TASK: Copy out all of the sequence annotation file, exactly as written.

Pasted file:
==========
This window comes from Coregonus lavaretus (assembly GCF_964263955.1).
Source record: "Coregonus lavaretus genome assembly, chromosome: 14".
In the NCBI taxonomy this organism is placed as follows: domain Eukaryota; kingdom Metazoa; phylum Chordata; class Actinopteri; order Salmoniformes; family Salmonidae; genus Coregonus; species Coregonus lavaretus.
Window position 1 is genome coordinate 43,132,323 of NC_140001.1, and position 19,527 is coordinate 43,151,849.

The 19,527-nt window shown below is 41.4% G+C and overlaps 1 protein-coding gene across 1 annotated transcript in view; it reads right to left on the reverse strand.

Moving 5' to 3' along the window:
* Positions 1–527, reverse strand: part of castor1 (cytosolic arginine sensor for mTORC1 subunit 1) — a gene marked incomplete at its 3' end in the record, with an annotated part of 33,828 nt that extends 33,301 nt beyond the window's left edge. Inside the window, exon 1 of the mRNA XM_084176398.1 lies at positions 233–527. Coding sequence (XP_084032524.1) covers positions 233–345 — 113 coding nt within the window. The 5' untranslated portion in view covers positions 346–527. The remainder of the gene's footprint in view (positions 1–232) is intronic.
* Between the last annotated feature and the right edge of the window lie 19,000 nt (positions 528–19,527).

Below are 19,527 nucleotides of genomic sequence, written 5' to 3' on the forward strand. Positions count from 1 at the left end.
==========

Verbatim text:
This window comes from Coregonus lavaretus (assembly GCF_964263955.1).
Source record: "Coregonus lavaretus genome assembly, chromosome: 14".
In the NCBI taxonomy this organism is placed as follows: domain Eukaryota; kingdom Metazoa; phylum Chordata; class Actinopteri; order Salmoniformes; family Salmonidae; genus Coregonus; species Coregonus lavaretus.
Window position 1 is genome coordinate 43,132,323 of NC_140001.1, and position 19,527 is coordinate 43,151,849.

The 19,527-nt window shown below is 41.4% G+C and overlaps 1 protein-coding gene across 1 annotated transcript in view; it reads right to left on the reverse strand.

Moving 5' to 3' along the window:
* Positions 1–527, reverse strand: part of castor1 (cytosolic arginine sensor for mTORC1 subunit 1) — a gene marked incomplete at its 3' end in the record, with an annotated part of 33,828 nt that extends 33,301 nt beyond the window's left edge. Inside the window, exon 1 of the mRNA XM_084176398.1 lies at positions 233–527. Coding sequence (XP_084032524.1) covers positions 233–345 — 113 coding nt within the window. The 5' untranslated portion in view covers positions 346–527. The remainder of the gene's footprint in view (positions 1–232) is intronic.
* Between the last annotated feature and the right edge of the window lie 19,000 nt (positions 528–19,527).

Below are 19,527 nucleotides of genomic sequence, written 5' to 3' on the forward strand. Positions count from 1 at the left end.